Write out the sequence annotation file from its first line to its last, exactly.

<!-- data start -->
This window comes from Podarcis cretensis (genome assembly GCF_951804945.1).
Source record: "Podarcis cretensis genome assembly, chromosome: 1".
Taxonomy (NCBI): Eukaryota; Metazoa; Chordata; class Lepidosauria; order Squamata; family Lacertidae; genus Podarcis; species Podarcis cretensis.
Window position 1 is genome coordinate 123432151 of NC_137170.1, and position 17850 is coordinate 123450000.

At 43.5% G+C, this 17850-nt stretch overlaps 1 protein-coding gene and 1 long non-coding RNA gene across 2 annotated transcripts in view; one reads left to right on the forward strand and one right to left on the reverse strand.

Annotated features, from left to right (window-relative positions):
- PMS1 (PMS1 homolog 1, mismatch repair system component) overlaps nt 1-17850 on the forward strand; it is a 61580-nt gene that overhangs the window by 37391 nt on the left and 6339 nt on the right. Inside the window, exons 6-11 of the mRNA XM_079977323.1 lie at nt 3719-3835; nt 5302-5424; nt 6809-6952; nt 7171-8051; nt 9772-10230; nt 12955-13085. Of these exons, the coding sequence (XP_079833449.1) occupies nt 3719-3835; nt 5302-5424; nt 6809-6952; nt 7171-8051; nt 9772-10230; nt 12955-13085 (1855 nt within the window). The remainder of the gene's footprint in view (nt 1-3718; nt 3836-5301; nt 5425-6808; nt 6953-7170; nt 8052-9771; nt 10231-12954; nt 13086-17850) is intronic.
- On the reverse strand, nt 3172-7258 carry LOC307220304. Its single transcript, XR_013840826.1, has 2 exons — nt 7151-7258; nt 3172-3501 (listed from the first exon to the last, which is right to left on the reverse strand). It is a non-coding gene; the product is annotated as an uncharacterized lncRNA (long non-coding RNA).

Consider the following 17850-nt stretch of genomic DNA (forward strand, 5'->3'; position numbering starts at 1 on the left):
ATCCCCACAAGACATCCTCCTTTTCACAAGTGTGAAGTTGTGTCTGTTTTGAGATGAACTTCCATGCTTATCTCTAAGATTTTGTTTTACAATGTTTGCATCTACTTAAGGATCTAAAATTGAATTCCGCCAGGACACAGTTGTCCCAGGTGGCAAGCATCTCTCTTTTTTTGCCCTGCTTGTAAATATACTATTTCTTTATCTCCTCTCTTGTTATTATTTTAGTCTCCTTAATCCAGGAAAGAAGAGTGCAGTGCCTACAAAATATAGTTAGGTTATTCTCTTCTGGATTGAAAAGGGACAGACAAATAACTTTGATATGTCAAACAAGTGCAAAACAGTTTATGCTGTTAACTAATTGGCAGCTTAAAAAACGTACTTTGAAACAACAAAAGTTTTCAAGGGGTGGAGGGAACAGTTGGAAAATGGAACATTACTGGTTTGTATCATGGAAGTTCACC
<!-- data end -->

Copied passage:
This window comes from Podarcis cretensis (genome assembly GCF_951804945.1).
Source record: "Podarcis cretensis genome assembly, chromosome: 1".
Taxonomy (NCBI): Eukaryota; Metazoa; Chordata; class Lepidosauria; order Squamata; family Lacertidae; genus Podarcis; species Podarcis cretensis.
Window position 1 is genome coordinate 123432151 of NC_137170.1, and position 17850 is coordinate 123450000.

At 43.5% G+C, this 17850-nt stretch overlaps 1 protein-coding gene and 1 long non-coding RNA gene across 2 annotated transcripts in view; one reads left to right on the forward strand and one right to left on the reverse strand.

Annotated features, from left to right (window-relative positions):
- PMS1 (PMS1 homolog 1, mismatch repair system component) overlaps nt 1-17850 on the forward strand; it is a 61580-nt gene that overhangs the window by 37391 nt on the left and 6339 nt on the right. Inside the window, exons 6-11 of the mRNA XM_079977323.1 lie at nt 3719-3835; nt 5302-5424; nt 6809-6952; nt 7171-8051; nt 9772-10230; nt 12955-13085. Of these exons, the coding sequence (XP_079833449.1) occupies nt 3719-3835; nt 5302-5424; nt 6809-6952; nt 7171-8051; nt 9772-10230; nt 12955-13085 (1855 nt within the window). The remainder of the gene's footprint in view (nt 1-3718; nt 3836-5301; nt 5425-6808; nt 6953-7170; nt 8052-9771; nt 10231-12954; nt 13086-17850) is intronic.
- On the reverse strand, nt 3172-7258 carry LOC307220304. Its single transcript, XR_013840826.1, has 2 exons — nt 7151-7258; nt 3172-3501 (listed from the first exon to the last, which is right to left on the reverse strand). It is a non-coding gene; the product is annotated as an uncharacterized lncRNA (long non-coding RNA).

Consider the following 17850-nt stretch of genomic DNA (forward strand, 5'->3'; position numbering starts at 1 on the left):
ATCCCCACAAGACATCCTCCTTTTCACAAGTGTGAAGTTGTGTCTGTTTTGAGATGAACTTCCATGCTTATCTCTAAGATTTTGTTTTACAATGTTTGCATCTACTTAAGGATCTAAAATTGAATTCCGCCAGGACACAGTTGTCCCAGGTGGCAAGCATCTCTCTTTTTTTGCCCTGCTTGTAAATATACTATTTCTTTATCTCCTCTCTTGTTATTATTTTAGTCTCCTTAATCCAGGAAAGAAGAGTGCAGTGCCTACAAAATATAGTTAGGTTATTCTCTTCTGGATTGAAAAGGGACAGACAAATAACTTTGATATGTCAAACAAGTGCAAAACAGTTTATGCTGTTAACTAATTGGCAGCTTAAAAAACGTACTTTGAAACAACAAAAGTTTTCAAGGGGTGGAGGGAACAGTTGGAAAATGGAACATTACTGGTTTGTATCATGGAAGTTCACC